R.I.P. Kate McGarrigle

Tuesday, January 19, 2010 | 11:35 AM ET

The descriptors "Canadian icon" and "national treasure" are often used as lazy shorthand to refer to those artists who've made some sort of impact on our country's music scene. But Kate McGarrigle was one of the awe-inspiring few who truly deserved those epithets -- and then some. McGarrigle, who passed away Monday after a drawn-out battle with clear cell sarcoma (she was diagnosed with the rare form of cancer in 2006), was one of Canada's legendary voices, a woman who celebrated and elevated the rich history of our country's musical traditions throughout a career that spanned more than three decades.

Though Kate and sister Anna McGarrigle may have viewed themselves as "accidental" recording artists, it was clear from the outset that the pair were unique talents. Raised in Quebec's Laurentian Mountains, the McGarrigles were originally introduced to French cabaret chansons, French-Canadian folk music and jazzy standards as children -- their family was given to cozy group singalongs around the piano. Kate and Anna honed their own piano skills at the elbows of nuns; later, they would make a career out of performing a fresh variation on the homey, honest music of their youth in folk clubs and on recordings.

Shortly after she gave birth to son Rufus Wainwright (one of two children she had with singer-songwriter Loudon Wainwright III), Kate and her sister were recruited to contribute backing vocals to a version of Anna McGarrigle's Cool River that was being covered by another folk artist (Maria Muldaur). By some twist of fate, the right set of ears heard magic in those McGarrigle harmonies and offered the pair a record deal. And in 1976, Kate and Anna McGarrigle released their self-titled debut album, an enchanting collection of old-fashioned folk songs. It was immediately lauded by fans and critics. The New York Times and the music magazine Melody Maker named Kate and Anna McGarrigle one of the year's best albums.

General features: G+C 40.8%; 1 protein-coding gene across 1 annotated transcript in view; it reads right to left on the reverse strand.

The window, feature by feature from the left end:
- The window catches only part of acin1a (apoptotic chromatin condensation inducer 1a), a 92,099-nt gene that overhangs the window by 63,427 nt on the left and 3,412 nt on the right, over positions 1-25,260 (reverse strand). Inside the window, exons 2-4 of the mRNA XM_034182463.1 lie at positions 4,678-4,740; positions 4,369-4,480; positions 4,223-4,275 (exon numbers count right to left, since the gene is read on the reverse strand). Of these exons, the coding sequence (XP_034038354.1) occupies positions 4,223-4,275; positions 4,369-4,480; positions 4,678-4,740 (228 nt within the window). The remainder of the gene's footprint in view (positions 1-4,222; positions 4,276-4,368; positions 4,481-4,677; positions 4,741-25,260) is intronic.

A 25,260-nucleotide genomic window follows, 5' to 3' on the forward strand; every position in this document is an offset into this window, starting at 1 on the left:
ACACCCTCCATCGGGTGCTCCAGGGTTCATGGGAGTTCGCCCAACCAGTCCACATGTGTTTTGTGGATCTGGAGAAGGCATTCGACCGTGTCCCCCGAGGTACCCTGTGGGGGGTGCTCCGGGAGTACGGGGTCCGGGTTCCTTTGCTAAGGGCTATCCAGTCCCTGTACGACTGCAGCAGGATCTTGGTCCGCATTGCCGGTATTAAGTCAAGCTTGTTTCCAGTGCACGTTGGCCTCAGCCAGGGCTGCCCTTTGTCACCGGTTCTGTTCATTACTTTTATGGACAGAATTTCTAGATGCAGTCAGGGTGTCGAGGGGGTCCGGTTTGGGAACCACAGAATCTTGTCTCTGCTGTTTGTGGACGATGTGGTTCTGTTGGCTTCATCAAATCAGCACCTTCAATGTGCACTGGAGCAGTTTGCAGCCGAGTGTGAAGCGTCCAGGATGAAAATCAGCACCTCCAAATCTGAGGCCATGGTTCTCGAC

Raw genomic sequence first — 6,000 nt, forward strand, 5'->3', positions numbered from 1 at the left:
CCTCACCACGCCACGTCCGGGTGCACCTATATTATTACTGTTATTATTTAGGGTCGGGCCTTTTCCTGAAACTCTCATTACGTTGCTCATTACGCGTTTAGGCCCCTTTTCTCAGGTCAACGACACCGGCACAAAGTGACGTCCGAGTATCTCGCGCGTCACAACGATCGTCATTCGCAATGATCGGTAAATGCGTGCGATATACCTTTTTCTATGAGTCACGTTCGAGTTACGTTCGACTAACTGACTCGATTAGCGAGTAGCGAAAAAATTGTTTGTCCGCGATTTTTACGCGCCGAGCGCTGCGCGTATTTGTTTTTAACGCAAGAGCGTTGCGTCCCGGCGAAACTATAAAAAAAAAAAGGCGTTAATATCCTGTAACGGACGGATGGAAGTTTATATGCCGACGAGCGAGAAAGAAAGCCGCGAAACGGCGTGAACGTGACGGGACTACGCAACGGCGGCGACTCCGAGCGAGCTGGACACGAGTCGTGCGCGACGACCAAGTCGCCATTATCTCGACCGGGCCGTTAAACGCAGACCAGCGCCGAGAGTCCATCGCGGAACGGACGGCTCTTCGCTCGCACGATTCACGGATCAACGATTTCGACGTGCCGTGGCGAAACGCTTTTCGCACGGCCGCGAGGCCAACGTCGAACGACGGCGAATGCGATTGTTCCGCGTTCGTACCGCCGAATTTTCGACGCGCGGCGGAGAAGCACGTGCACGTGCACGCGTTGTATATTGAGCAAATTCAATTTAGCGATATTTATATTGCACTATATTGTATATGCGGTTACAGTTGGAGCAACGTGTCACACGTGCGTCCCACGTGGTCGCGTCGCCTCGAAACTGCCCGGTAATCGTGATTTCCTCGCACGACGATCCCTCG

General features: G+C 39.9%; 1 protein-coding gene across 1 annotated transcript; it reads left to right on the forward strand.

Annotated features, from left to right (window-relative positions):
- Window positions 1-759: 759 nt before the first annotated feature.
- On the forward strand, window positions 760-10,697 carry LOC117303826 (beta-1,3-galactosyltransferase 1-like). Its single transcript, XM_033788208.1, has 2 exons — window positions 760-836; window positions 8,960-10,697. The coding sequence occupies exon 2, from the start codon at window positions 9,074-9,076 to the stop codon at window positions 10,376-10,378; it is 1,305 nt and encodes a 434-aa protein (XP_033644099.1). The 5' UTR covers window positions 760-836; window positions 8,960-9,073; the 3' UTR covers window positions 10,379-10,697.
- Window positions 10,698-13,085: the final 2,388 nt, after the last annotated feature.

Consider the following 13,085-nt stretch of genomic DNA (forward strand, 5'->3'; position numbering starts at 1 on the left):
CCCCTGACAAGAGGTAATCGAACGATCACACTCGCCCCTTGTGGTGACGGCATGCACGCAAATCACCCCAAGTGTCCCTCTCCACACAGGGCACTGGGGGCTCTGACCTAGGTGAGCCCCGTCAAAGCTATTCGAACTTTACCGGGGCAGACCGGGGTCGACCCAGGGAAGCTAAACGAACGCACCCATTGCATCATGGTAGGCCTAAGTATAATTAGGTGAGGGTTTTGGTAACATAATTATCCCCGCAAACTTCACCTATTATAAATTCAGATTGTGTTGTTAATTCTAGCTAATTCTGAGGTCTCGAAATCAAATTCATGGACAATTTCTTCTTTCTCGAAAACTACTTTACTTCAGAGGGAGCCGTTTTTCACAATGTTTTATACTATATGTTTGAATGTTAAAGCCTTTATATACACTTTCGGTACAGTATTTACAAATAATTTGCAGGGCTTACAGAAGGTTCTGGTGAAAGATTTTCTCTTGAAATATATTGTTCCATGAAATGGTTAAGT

The album even included one tune, the arch Complainte pour Ste. Catherine, in which the two neatly encapsulated the sighs of a '70s-era Montrealer in wry Québecois French:

"Moi, j'me promene sur Ste Catherine / J'profite d'la chaleur du métro / J'ne regarde pas dans les vitrines / Quand il fait trente en d'ssous d'zero." ("Me, I walk along St. Catherine [street] / Getting the warmth from the Metro / I don't look in shop windows / When it's 30 below zero.")

That these two unassuming sisters from Quebec could bring such an idiosyncratic tune to the largely Anglophone masses (the late English singer Kirsty MacColl even covered Complainte in 1989) is a testament to the great gifts of Kate (and Anna) McGarrigle.

Kate used her music to share her appreciation for Acadian culture and the understated beauty of folk songs, but she also instilled those same values in her children. Both Rufus and Martha Wainwright have paid tribute to their mother in their own songs. It's not uncommon for listeners to be privy to the intimate family portraits that appear in the work of sharp songwriters who draw inspiration from their own lives, but it's rare that we are familiar with the parties depicted in song.

Rufus's rollicking Beauty Mark (from his self-titled 1998 debut album) is an homage to his lovely black-haired mama. The playful tune draws inspiration from Kate's modest upbringing and the jaunty folk songs she played with her sister. "No, I did not have a fear of nuns / Who dressed in black," Rufus sings. "I had no radio show, nor did I have / Home-made clothes, home-made curtains / Of the same material."

On the bracing In the Middle of the Night, from her 2008 album I Know You're Married But I've Got Feelings Too, Martha Wainwright addresses her mother's fight with cancer.

For Kate McGarrigle, music was always a family affair. She grew up singing around the dinner table, found fame performing alongside her sister and passed on that tremendous love of music to her talented children. If you were ever lucky enough to see the generations of the family -- which also included Anna McGarrigle's daughter Lily Lanken, a fine singer in her own right -- performing tout ensemble, it was immediately apparent that nothing gave them more joy than raising their voices together in song.

Early in December 2009, Kate McGarrigle joined Rufus and Martha onstage during a massive holiday gala at the Royal Albert Hall in London, UK. The clips at the top and bottom of this blog entry were shot during that show. It was to be one of her final public appearances, and she must have been very ill at that point, but you wouldn't know that from her performance: it's clear that Kate was in her element as she fires off quips and contributes both vocals and piano accompaniment. What a heavenly talent.